Reign – Recap: Bourbons on the Rocks
Recap and review of Reign – Season 2 Episode 13 – Sins of the Past:
The Bourbons are in town, as King Antoine of Navarre (Ben Aldridge) arrives at French court to petition Francis (Toby Regbo) for funds to relocate several French Protestants who are cluttering up his kingdom. Of course, this quickly turns into a revenge mission of sorts, as Antoine decides to go after Bash (Torrance Coombs) for the perceived sins of his past. And so we have the theme for this week’s Reign, as “Sins of the Past” focuses on how people are judged for past misdeeds.
While this isn’t exactly a new concept, it’s an interesting one for the show to tackle, as the storyline has a host of hidden complexities underneath it. On the one hand, Antoine wants to get Bash for killing his brother Marcus in the Italian War. On the other hand, he’s also here to negotiate a deal with Francis to see what he can offer the kingdom of Navarre, since he’s already received an offer from Queen Elizabeth of England. It’s a political chess match, and not everyone has the mind for it. Like Claude (Rose Williams), who makes an arrangement with Narcisse (Craig Parker). If he teaches her how to play the game of thrones, she’ll be his lover. But this matter is complicated by Claude’s decision not to actually have intercourse with Narcisse, since she knows he’s a social climber, and could easily impregnate her in order to marry into the royal family. Realizing he entered into the arrangement under false pretenses, Narcisse shocks Claude by calling off their deal. As a princess, Claude assumed she’d be able to get what she wanted from Narcisse, since he’s now a man of low station. But Narcisse doesn’t like being misled, so he storms off — but not before imparting one important lesson to Claude, namely that there are two sorts of people: those who think they have power, and those who actually have it. And I bet Claude lacks the awareness to recognize which one of those two she happens to be, which is why she’s so lousy at this political game, and why she’s pretty much blown it with Narcisse. She judged him based on the sins of his past, and tried to play on her own expectations of him, only to discover he’s far more complex than his reputation suggests.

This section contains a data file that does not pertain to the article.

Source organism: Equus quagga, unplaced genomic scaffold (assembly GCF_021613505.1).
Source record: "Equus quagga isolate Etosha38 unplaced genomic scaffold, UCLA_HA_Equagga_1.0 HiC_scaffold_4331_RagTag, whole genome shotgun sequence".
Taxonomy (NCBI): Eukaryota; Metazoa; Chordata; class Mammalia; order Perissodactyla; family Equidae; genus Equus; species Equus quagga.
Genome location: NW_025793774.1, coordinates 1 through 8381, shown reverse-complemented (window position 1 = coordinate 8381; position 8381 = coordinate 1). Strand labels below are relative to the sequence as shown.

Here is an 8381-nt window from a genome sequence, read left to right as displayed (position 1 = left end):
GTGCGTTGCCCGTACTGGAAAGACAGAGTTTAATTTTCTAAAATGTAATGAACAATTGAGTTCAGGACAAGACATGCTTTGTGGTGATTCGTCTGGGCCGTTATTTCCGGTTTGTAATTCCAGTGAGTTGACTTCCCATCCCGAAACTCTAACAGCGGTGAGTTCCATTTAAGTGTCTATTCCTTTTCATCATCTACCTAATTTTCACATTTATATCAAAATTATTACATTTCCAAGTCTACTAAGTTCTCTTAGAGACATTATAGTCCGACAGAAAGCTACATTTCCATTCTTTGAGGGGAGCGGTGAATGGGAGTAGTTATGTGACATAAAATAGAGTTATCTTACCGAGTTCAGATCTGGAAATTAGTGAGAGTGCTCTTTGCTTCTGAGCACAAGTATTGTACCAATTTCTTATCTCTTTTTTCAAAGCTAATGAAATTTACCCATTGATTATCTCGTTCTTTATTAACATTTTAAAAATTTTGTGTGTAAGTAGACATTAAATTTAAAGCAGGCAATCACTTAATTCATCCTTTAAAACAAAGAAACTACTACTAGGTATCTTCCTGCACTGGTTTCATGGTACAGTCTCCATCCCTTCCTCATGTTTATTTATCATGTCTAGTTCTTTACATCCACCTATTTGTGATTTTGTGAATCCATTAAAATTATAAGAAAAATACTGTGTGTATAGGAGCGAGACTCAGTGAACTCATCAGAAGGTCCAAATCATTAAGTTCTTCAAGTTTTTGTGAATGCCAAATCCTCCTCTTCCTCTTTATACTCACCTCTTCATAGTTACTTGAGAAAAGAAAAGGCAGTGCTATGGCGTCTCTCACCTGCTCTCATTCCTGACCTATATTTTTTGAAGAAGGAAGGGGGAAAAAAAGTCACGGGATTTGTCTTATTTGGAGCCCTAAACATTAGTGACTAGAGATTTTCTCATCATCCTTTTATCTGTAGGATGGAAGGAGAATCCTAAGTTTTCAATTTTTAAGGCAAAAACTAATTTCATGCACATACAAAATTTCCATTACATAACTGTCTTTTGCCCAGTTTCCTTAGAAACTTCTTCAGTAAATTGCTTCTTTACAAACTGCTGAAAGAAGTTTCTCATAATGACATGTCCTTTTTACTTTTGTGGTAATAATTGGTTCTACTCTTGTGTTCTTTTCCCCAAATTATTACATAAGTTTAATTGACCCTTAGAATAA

A similar situation pops up in the story with Bash, who is sent on another supernatural goose chase, as he must investigate the disappearance of a man who rose from the grave. Bash finds the “dead man” and learns that he’s a Greek who was rendered unconscious and placed in a coffin. He truly believes he died, and goes as far as to claim he was brought back to life by a mysterious lady in white. But whether or not he’s telling the truth, the villagers aren’t about to let him off easy. Believing him to be a cursed creature, he’s hunted through the forest and shot with an arrow, despite Bash’s best attempts to save him. It’s this vicious act that catalyzes Bash’s decision to try and fix his marriage. He tells Kenna (Caitlin Stasey) that seeing the ugliness and viciousness of the villagers shocked him. They essentially reduced a human being to his one characteristic, ignoring the humanity and personhood underneath it all. It was in that moment that he realized that he couldn’t simply dismiss Kenna as a person just because she ratted him out to Catherine a year ago. As he tells her, he’s in this marriage for life, and the hallmark of any strong marriage is forgiveness. So he promises to discover the truth of Kenna’s heart, and we finally get the pair declaring their love for one another. It’s a lovely storyline that further bolsters Kenna and Bash as my favorite couple on the show, at the moment. Stasey and Coombs have a natural chemistry, and that’s enough to keep their storylines interesting, even when the main thrust of the story (dead man in the village!) is kind of ludicrous.